Math Facts and Links

Lifeofjoy.meToday’s short and sweet post is a tip and a couple of links for freebies.

Several years ago I learned at a booth at our homeschool convention that the best way for children to learn the math facts is to give them a limited number of flash cards WITH the ANSWERS showing on the front and let the child just read them. After a few times (over a few days or so) give the child a sheet with the math facts an no answers, to see how well he/she is doing in remembering the facts. Any that are incorrect should be immediately corrected. Then review the flash cards again with the answers. Add more facts as he/she masters the current facts.


You really should subscribe to their weekly email because this way you get a preview each Sunday of what will be available throughout the week and one extra link to another freebie. They are a tremendous resource.

Yesterday the link was for a dramatized audio of Anne of Green Gables (and is probably still available). There are game ideas for math, science, grammar, and more all in a variety of daily links. Check it out! It’s great! There’s even a link for Autumn Nature Study guide.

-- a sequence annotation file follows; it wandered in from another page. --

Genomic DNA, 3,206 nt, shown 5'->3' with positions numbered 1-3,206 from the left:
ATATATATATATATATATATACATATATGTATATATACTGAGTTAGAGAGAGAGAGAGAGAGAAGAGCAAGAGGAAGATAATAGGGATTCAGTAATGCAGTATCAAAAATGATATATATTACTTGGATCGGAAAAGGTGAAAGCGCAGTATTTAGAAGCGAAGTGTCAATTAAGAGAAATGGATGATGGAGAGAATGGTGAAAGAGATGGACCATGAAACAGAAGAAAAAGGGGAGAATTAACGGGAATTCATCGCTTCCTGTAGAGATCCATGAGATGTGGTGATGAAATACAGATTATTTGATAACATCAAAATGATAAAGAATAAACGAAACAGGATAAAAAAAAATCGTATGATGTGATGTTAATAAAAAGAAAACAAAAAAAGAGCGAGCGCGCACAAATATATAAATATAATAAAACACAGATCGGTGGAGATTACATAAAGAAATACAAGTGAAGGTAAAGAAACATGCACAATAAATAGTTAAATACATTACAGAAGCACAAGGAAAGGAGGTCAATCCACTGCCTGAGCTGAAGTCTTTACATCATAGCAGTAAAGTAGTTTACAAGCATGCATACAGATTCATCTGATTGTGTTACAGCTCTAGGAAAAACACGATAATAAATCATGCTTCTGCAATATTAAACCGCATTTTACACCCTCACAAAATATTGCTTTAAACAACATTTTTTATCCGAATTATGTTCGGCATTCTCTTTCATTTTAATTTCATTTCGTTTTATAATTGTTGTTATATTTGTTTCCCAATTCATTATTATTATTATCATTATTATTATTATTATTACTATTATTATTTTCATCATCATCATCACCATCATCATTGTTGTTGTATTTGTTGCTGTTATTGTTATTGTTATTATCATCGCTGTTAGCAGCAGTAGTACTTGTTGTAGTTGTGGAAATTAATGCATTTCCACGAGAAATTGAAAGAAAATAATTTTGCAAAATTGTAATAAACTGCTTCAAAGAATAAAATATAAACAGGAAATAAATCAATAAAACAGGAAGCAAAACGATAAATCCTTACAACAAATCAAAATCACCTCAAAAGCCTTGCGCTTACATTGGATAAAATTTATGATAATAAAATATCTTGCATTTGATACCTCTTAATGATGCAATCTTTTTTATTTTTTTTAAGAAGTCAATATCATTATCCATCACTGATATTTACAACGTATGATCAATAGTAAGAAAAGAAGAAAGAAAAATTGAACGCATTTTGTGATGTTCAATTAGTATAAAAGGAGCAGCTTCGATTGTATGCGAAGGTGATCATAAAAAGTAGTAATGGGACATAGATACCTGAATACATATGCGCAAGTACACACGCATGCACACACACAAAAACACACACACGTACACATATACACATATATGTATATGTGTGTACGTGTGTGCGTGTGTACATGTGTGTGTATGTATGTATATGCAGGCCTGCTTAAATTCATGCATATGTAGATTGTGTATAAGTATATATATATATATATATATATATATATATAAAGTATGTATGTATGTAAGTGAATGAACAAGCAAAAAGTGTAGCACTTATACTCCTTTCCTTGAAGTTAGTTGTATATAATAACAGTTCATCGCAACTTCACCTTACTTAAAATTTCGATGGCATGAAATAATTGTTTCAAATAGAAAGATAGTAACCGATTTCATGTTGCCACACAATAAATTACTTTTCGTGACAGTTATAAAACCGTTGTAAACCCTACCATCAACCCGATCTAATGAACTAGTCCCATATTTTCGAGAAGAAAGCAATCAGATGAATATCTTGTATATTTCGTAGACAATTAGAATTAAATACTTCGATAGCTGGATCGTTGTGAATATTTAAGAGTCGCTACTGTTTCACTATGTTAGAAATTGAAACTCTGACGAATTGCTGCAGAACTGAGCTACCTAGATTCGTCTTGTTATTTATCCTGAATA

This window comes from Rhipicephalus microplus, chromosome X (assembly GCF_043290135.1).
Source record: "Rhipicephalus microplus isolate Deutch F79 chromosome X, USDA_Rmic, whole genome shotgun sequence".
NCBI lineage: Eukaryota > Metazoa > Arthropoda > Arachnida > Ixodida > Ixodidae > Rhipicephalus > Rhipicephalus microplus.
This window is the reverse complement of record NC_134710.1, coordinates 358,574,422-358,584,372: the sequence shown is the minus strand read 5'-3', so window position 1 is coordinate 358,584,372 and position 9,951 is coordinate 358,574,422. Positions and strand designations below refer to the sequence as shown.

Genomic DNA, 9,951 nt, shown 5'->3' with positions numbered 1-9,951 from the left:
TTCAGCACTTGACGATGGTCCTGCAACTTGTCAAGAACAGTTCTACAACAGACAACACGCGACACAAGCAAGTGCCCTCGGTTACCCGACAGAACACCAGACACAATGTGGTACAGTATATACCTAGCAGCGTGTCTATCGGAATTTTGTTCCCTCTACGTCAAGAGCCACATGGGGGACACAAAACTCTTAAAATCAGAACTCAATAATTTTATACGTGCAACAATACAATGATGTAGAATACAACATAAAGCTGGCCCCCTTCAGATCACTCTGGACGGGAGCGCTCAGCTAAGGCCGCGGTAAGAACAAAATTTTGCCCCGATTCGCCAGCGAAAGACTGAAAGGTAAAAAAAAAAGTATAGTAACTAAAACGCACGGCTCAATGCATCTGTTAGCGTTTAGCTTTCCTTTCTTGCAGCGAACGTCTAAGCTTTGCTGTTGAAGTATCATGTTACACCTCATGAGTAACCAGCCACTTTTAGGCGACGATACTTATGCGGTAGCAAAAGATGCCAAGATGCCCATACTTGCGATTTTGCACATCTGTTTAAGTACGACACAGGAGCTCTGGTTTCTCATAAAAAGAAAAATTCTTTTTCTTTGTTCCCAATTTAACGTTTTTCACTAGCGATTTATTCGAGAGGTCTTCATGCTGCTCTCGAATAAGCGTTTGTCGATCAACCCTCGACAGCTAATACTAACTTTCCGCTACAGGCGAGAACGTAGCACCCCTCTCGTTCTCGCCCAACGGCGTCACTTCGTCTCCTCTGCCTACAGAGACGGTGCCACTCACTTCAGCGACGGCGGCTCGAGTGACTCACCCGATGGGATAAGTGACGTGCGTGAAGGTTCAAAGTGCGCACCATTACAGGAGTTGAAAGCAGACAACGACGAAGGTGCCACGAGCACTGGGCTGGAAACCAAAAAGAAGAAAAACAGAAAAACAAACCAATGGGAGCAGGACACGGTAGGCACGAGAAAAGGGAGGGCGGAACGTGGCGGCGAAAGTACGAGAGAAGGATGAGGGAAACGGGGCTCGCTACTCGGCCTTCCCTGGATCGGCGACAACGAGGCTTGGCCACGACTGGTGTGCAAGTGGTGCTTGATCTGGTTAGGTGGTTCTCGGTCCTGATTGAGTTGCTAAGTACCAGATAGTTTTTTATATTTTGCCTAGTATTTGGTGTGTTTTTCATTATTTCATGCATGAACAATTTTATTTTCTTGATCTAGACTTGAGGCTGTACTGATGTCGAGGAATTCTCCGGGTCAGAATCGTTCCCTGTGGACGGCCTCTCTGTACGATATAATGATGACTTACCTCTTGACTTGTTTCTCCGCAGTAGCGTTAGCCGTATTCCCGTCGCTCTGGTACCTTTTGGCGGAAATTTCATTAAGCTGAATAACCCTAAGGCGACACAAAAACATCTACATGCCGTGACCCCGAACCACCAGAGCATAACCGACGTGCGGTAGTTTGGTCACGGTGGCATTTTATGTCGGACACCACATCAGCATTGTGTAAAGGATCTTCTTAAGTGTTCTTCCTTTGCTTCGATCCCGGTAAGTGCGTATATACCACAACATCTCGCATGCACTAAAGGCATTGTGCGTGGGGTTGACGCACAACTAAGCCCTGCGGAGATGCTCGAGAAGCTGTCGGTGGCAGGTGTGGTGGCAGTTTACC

This is another wonderful resource for homeschooling freebies and printables and more. Lots of information here. Definitely worth looking into.

This has always been a great website for free printables and such. It is a huge resource for all kinds of charts, paper, templates, and such. Look here for handwriting paper, graph paper, planners, and such.


Do you need unit study ideas and printables or labpook ideas? Have a book that you’d like to use as jumping off point? They have a title index that you can search by book for ideas they have accumulated. They also have a blog with more ideas.


Want to add a little fun to your schooling? Check out the National Day Calendar and see what is being celebrated when and then add it to your day. For example, today is National Homemade Cookies Day. Soooo, get the kids in the kitchen and make some cookies together. Talk about the ingredients, where they came from, how they were processed, measuring, fractions, cooking terms, et cetera. Talk about the process at whatever level your children are at.

I hope these ideas and links are helpful to you. If you have any subject you need help finding ideas on how to study with your child, comment here and I’ll help as best I can.

Until next time, God bless,

Michele ºÜº

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